That Christmas Eve was a very dreary one. It was raining hard and we were bored. Though gifts had been a custom to be opened after dinner on Christmas eve since 1955, we kept bugging Mom to let us open "just one" that afternoon. She finally gave in, and we went straight to the boats. Although the riverboat was huge , it really didn't have that many parts , the hull , the deck, a few layers of cabin walls, and some railings. It was molded in white plastic and the painting suggestions were few. I painted the waterline and the stacks. I remember the stacks were still a little tacky from the black Testor's enamel, I had applied a few hours before when I hurriedly glued them on. The directions also suggested using cotton to simulate smoke coming out of the stacks. Always a detail guy, I raided the medicine cabinet and had enough cotton glued in the stacks and to make a respectable beard on a department store Santa. One more detail and my Mississippi Queen would be ready for her maiden voyage in our bathtub. The directions suggested using thread for rigging and I had it all done with just a straggling piece of thread, when I went to get the scissors. Butch said ,"No need to" and before I could say anything he flipped open his Zippo lighter to burn off the offending thread. Well in retrospect I could almost foretell what was to come. The thread became a fuse and lit up the cotton. In a split second we had more realism than anyone had bargained for. Huge flames shot out of the stacks and by the time we put out the fire, the stacks were distorted and melted. That poor boat sat that way for the rest of its years on the back of a shelf, collecting a lot of dust.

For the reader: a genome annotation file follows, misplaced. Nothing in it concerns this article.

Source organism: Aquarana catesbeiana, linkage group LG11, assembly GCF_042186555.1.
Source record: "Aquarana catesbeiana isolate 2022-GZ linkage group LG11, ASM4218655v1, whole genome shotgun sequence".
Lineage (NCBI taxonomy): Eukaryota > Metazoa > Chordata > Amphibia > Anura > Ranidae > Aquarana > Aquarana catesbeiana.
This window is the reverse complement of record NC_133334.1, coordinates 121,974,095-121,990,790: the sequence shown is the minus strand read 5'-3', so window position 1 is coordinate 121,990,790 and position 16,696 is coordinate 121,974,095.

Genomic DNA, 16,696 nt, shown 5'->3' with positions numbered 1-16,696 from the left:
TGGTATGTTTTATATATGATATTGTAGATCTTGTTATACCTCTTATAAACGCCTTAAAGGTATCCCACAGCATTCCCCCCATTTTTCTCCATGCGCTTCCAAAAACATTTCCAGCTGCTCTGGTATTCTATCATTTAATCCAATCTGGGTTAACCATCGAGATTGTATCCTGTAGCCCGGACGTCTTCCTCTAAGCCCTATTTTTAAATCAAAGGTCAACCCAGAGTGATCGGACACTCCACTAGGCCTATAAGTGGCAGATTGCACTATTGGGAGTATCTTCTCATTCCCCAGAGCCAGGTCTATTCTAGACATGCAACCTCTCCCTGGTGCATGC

Mae Bowery had a gift store in town on Mastic Road, across the street from Lagumis' Liquor store. It was not a regular haunt for us kids, but it seemed to be the first place Butchie and me would look for gifts for Mom. I recall her birthday was coming up ( Sept 21) and we were on the prowl for something that an 8 and 11 year old kid would think was real nice and every Mom would love to have. We spotted it too, gleaming on the top shelf like the top prize that no one could ever win at a summer carnival. It was a chrome meat slicer. Not electric , just a hand crank, but what Mom wouldn't want one? The streamlined styling looked like it was may of been done by the renowned designer Raymond Loewy. The only problem was the price. It was far out of reach of what we had between us. So we both agreed to pool some of our allowance and save up for it for Christmas. I think it was somewhere around 9 or 10 bucks perhaps as high as twelve. When your operating on 50 cents a week each and you need necessities like bike accessories , BB's, bubble gum and comic books well 11 short weeks can still leave a guy short. We would check on it occasionally, to make sure it was still there, and a week before Christmas we were closing in on our goal. I think our sister contributed the funds we were short of, but horror struck when we walked into Mae's with our pockets full of quarters ready to claim our prize and instead seeing a vacant space where the gift of the decade had once sat calling to us. "Sorry boys, but I won't be getting any more of those in, till after the New Year" , Mrs. Bowery said. "I just got some new lamp shades in or perhaps one of these paintings?" I think we left with an 'earthenware' dinner service for 4 . By spring it was almost a memory as a piece seemed to break at every other washing, and it never really looked that hot on a table set for 5. Whatever we did get her that Christmas, it would not hold a candle in our minds to that gleaming piece of metal sculpture, that had enough chrome to plate a bumper of a '55 Olds.